Physical fitness is an incredibly important part of playing winning poker. You don't need to be ripped, but getting and staying fit will help you play a better game. Learn how and why.
Playing poker is not exactly an Olympic sport in terms of physical athleticism - unless you can count unprecedented bladder control as an athletic feat. Still, physical fitness is an incredibly important part of playing winning poker. Don’t get us wrong, you don’t need to be able to bench press a Buick or haul a fire truck using nothing but a harness and your own steam, but getting and staying fit will help you play a better game.
Physical fitness reduces fatigue.
Ever felt a little groggy at the tables? Combat exhaustion with a good ol’ fashion sweat session! Countless studies have shown that regular exercise helps increase energy and reduce fatigue. One study in particular conducted by the University of Georgia reveals particularly encouraging results since it takes dozens of other studies into consideration. Researchers scrutinized 70 studies that addressed exercise and fatigue. These studies involved over 6,800 people and more than 90% of them revealed that when subjects exercised, they felt less tired. Simple as that!
Physical fitness boosts your brain power.
In an article published in Newsweek, writer Mary Carmichael expounds the benefits of exercise on mental alertness, citing the results of a study that showed that regular exercise can be linked to the creation of new neurons as well as more varied, compact interconnections between these neurons. The result? A happier, healthier, more productive brain – and this certainly never goes amiss when trying to out-think your competition.
Physical fitness decreases stress.
Ever had a bad day and been told to ‘walk it off’? Well, the benefits of a little exercise can go a long way to reduce and prevent stress. Innumerable studies have conclusively shown that regular exercise helps regulate your cortisol levels. Cortisol has its place in healthy hormone balance, but too much cortisol – also known as the stress hormone – can wreak havoc on your ability to concentrate and make calm, rational decisions in a high pressure situation. Let’s face it, as poker players we experience our fair share of high pressure situations, so we may as well do what we can to help keep our cool (and our chips!).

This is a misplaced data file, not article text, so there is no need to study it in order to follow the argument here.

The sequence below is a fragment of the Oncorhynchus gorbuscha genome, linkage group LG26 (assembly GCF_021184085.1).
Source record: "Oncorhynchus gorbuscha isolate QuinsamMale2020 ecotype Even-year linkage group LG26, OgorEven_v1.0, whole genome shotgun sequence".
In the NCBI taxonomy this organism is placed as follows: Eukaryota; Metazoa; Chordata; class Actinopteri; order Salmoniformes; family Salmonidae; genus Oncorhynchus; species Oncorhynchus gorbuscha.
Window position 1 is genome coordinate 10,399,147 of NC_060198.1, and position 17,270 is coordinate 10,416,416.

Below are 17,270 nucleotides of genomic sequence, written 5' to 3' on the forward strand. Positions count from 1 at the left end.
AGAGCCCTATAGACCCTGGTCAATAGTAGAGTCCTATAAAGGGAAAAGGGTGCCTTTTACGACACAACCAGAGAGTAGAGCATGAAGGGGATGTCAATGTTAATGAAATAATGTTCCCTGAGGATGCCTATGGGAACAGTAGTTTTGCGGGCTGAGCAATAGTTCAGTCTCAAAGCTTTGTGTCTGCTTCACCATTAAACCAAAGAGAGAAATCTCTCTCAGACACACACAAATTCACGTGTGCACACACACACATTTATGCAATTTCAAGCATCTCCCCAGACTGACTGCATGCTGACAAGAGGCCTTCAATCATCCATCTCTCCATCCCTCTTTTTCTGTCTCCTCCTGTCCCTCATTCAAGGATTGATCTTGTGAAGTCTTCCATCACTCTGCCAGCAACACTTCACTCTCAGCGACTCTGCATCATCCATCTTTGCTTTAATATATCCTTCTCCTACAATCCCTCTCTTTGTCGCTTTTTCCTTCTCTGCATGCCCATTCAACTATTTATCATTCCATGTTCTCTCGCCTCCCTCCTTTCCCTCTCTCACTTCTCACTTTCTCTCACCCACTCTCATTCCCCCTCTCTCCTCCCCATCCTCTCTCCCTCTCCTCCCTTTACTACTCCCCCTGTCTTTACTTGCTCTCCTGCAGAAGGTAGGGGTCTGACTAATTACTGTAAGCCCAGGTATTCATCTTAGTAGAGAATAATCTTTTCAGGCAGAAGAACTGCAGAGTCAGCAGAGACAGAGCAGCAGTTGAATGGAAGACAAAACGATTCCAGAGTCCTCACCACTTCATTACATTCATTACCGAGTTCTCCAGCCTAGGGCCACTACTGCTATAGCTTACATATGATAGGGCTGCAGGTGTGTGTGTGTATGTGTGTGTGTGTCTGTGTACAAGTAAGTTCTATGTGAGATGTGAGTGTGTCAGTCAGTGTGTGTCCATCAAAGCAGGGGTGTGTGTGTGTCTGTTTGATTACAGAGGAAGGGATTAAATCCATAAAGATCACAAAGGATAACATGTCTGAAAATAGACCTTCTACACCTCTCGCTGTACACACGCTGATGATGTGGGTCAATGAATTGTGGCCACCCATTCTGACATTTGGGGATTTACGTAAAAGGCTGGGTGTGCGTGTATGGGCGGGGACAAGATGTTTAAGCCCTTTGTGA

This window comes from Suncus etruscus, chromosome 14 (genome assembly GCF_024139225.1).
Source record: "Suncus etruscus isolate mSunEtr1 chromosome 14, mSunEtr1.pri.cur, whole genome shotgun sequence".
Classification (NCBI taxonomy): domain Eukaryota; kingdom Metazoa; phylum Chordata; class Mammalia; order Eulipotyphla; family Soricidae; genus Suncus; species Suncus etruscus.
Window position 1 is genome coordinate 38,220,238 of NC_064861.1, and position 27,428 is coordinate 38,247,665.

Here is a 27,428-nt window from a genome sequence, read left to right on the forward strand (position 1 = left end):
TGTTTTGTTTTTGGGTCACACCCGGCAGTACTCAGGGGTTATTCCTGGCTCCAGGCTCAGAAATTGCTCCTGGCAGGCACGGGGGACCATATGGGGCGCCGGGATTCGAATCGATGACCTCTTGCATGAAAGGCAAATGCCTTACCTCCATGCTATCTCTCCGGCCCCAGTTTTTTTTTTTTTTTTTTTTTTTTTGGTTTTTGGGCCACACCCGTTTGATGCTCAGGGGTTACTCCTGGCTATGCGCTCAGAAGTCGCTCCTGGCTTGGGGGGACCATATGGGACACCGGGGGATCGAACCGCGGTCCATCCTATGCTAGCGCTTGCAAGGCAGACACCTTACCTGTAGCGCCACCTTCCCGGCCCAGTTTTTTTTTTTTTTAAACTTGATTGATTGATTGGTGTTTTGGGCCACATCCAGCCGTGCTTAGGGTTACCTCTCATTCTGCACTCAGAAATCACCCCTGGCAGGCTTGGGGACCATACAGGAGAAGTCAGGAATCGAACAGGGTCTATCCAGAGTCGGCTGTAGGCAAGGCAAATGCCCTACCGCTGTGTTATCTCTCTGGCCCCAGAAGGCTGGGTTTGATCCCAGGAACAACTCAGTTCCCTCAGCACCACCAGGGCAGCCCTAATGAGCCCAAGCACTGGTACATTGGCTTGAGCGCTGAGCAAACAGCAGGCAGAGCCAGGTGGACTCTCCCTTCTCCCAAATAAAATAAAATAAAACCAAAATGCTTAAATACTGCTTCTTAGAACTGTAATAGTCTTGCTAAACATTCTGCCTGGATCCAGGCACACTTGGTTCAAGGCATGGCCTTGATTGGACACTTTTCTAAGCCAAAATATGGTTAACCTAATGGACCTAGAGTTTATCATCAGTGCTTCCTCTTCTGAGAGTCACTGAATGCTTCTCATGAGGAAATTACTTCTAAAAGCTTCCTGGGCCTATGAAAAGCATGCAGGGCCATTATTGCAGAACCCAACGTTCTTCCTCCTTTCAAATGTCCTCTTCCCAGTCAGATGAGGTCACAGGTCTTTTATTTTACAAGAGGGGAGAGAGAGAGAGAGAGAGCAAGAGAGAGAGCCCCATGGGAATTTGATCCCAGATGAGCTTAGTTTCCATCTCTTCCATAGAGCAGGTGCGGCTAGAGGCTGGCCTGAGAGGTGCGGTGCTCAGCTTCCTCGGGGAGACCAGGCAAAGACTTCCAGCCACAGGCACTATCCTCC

Physical fitness balances mood.
Time and time again aerobic exercise (walking, running, cycling) has been shown to stimulate your body's production of serotonin, your 'happy' hormone (and also an important neurotransmitter). You can get similar results with power yoga or higher intensity weight training. You don’t have to go overboard here: you can see these mood balancing benefits with as little as 30 minutes a day, 3 times a week. In fact, over exercising can actually over-stress your system, causing your body to produce an influx of cortisol and lead to a very agitated, very unhappy you. The key is to find your balance. For some people, that may be 3 times a week, for others, it may mean exercise is crucial almost every day. It really depends on a myriad of factors including your current, innate hormone balance (i.e. are you a naturally calm person? Or do you tend to be anxious and/or excitable?) as well your lifestyle (i.e. do you have an active job/day-to-day life that would render too much more exercise unbeneficial? Or is your life in general so stressful that you could benefit from more regulated, enforced exercise?)
Physical fitness helps you sleep.
Seems a bit counter intuitive, but in addition to boosting your energy and decreasing fatigue, exercise can also help you sleep better. However, it is not oxymoronic at all. In fact, exercise can help you sleep better because of many of the factors we've already mentioned: it helps regulate your body’s chemical balance, making you a happier, more focused, less stressed version of yourself and thereby also helping you drift off to dreamland with no (or fewer) worries – and anyone who’s ever played an important game after a crap night’s sleep can tell you a tired player is NOT a winning player.